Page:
In the Evening, Lying on Her Bed, She Reread the Letter from Her Artilleryman at the Front (Le Soir, couchée dans son lit, elle relisait la lettre de son artilleur au front), published in Les Mots en liberté futuristes
Filippo Tommaso Marinetti Italian
Not on view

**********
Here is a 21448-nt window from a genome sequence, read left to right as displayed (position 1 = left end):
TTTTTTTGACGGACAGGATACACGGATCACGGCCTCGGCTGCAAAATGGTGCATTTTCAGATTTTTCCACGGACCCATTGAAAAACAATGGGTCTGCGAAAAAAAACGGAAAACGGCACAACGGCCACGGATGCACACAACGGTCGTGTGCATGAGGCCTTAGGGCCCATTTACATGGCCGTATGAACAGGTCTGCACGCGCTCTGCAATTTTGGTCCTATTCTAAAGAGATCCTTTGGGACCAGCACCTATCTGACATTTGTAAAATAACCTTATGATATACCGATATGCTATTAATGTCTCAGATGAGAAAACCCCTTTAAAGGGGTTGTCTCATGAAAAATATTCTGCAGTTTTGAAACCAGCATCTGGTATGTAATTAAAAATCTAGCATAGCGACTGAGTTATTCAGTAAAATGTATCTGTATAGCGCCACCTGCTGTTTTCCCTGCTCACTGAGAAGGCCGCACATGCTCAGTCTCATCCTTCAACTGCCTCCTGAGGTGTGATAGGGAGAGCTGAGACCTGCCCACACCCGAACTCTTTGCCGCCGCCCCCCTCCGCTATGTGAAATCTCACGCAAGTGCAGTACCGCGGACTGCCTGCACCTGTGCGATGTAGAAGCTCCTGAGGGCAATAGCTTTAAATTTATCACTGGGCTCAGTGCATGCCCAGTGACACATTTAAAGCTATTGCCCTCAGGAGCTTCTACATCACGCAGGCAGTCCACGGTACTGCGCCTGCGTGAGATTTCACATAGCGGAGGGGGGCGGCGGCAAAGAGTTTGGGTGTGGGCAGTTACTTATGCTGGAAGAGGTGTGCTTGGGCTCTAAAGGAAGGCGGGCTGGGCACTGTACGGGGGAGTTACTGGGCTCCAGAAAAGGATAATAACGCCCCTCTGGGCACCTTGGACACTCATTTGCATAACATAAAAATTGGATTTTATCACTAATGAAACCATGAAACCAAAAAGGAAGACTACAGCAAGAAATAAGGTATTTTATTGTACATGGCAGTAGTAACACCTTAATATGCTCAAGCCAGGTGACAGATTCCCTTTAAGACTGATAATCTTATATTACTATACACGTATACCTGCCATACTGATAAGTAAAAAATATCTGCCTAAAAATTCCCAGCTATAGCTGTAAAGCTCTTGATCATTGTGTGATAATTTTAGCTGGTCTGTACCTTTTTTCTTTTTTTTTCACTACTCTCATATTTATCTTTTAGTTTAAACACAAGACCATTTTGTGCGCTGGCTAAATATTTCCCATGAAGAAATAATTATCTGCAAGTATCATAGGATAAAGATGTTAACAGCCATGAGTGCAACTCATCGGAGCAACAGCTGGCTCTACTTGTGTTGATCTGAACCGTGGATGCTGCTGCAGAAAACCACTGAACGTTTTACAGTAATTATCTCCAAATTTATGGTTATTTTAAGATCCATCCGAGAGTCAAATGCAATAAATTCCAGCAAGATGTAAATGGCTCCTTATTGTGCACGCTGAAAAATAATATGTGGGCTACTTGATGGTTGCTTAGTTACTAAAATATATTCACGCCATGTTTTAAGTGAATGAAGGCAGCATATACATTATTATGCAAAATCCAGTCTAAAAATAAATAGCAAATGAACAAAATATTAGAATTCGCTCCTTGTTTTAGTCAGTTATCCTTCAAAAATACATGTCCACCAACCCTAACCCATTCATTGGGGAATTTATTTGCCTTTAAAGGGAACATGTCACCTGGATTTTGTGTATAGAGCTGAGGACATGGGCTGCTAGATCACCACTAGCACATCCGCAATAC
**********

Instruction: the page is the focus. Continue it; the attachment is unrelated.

In 1909 Marinetti published "The Manifesto of Futurism," in which he called for a revolutionary art that would reflect the sounds, images, and dynamism of modern life. He soon developed parole in libertà (words-in-freedom), a radical form of writing based on the destruction and reconfiguration of words and sounds. These collage-poems contained dispersed text, fragmented words, onomatopoeias, and distorted letters. This particular work is an example of Marinetti’s tavole parolibere (free-word pictures), in which he mixed innovative typography with imagery to create a kind of visual and aural cacophony. As the woman depicted in silhouette reads a note from “her artilleryman,” fragments of words both real and constructed, and distorted in size, shape, and form, thunder above her, reflecting the sounds of the war as well as the Futurists’ fight against convention.